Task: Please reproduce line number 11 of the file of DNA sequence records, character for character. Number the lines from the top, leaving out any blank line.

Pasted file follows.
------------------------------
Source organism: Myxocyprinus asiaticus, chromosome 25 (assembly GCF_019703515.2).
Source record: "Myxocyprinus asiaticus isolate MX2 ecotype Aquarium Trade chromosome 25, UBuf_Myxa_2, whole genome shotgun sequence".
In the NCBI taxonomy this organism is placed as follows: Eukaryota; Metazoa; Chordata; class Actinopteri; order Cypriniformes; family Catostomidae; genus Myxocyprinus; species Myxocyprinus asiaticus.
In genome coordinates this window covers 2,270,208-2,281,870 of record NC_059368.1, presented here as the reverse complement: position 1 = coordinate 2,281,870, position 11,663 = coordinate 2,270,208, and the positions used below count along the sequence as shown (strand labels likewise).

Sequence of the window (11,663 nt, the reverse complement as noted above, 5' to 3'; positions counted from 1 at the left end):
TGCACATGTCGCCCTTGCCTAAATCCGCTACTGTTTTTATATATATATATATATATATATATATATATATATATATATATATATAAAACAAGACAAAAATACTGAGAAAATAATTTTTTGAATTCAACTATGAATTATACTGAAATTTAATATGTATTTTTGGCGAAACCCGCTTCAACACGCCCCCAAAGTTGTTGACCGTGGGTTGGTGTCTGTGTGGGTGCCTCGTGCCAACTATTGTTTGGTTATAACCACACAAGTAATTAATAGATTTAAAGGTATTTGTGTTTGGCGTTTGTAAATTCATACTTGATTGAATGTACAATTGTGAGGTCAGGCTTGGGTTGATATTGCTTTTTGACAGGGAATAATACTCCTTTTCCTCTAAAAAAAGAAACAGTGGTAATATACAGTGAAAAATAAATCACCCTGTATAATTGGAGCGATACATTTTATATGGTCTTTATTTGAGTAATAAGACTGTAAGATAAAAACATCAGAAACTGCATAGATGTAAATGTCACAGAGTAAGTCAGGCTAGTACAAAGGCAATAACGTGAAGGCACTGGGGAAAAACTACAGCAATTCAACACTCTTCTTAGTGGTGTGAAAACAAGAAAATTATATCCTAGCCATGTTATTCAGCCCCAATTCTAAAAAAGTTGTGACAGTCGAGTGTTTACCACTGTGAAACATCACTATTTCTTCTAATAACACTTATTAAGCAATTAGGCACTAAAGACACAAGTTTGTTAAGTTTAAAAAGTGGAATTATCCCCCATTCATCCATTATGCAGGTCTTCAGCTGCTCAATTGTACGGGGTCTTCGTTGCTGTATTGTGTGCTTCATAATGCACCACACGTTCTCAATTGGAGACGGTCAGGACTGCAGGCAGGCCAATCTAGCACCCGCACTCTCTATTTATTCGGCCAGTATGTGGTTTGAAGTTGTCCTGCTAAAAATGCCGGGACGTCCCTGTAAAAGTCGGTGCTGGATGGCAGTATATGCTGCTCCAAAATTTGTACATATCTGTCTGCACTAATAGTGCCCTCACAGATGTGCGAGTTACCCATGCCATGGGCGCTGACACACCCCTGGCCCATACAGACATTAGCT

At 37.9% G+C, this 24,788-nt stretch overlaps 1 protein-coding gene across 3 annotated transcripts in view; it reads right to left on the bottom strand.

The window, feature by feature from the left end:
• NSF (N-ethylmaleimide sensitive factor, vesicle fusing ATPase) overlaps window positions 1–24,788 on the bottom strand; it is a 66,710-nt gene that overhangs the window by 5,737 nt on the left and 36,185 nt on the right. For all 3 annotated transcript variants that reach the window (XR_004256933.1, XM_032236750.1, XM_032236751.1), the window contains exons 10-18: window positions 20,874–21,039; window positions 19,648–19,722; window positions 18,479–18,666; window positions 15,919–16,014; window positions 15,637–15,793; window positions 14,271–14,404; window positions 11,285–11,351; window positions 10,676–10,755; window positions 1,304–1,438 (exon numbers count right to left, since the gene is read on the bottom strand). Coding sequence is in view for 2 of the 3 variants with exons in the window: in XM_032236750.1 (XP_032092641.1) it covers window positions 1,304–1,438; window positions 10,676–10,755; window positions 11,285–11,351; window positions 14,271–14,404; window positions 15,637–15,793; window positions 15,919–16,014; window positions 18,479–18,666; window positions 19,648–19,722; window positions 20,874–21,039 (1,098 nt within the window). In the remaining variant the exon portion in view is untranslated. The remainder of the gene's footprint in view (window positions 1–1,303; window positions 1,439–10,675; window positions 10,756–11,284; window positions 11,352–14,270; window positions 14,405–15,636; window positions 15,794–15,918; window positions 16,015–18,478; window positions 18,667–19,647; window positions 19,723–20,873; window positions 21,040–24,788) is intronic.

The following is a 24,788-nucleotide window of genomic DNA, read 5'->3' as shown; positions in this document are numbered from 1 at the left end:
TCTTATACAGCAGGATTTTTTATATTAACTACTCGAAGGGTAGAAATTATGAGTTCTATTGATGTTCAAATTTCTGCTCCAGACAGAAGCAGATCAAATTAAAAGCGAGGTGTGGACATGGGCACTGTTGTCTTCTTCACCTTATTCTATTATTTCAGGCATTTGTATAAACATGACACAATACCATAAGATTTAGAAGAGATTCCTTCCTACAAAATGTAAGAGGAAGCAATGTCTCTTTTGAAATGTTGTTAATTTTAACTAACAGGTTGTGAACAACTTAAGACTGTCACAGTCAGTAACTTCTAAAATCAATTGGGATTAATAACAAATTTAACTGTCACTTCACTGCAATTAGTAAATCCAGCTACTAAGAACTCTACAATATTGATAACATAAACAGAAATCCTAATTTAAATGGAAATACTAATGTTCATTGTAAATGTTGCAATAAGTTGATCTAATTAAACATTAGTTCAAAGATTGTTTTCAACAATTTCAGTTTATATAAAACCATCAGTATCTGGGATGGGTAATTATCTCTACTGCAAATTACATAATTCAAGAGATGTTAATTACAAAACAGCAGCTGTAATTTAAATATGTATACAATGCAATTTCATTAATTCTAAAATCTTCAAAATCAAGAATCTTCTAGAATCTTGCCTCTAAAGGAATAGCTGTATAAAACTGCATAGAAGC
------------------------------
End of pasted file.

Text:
TCTTATACAGCAGGATTTTTTATATTAACTACTCGAAGGGTAGAAATTATGAGTTCTATTGATGTTCAAATTTCTGCTCCAGACAGAAGCAGATCAAATTAAAAGCGAGGTGTGGACATGGGCACTGTTGTCTTCTTCACCTTATTCTATTATTTCAGGCATTTGTATAAACATGACACAATACCATAAGATTTAGAAGAGATTCCTTCCTACAAAATGTAAGAGGAAGCAATGTCTCTTTTGAAATGTTGTTAATTTTAACTAACAGGTTGTGAACAACTTAAGACTGTCACAGTCAGTAACTTCTAAAATCAATTGGGATTAATAACAAATTTAACTGTCACTTCACTGCAATTAGTAAATCCAGCTACTAAGAACTCTACAATATTGATAACATAAACAGAAATCCTAATTTAAATGGAAATACTAATGTTCATTGTAAATGTTGCAATAAGTTGATCTAATTAAACATTAGTTCAAAGATTGTTTTCAACAATTTCAGTTTATATAAAACCATCAGTATCTGGGATGGGTAATTATCTCTACTGCAAATTACATAATTCAAGAGATGTTAATTACAAAACAGCAGCTGTAATTTAAATATGTATACAATGCAATTTCATTAATTCTAAAATCTTCAAAATCAAGAATCTTCTAGAATCTTGCCTCTAAAGGAATAGCTGTATAAAACTGCATAGAAGC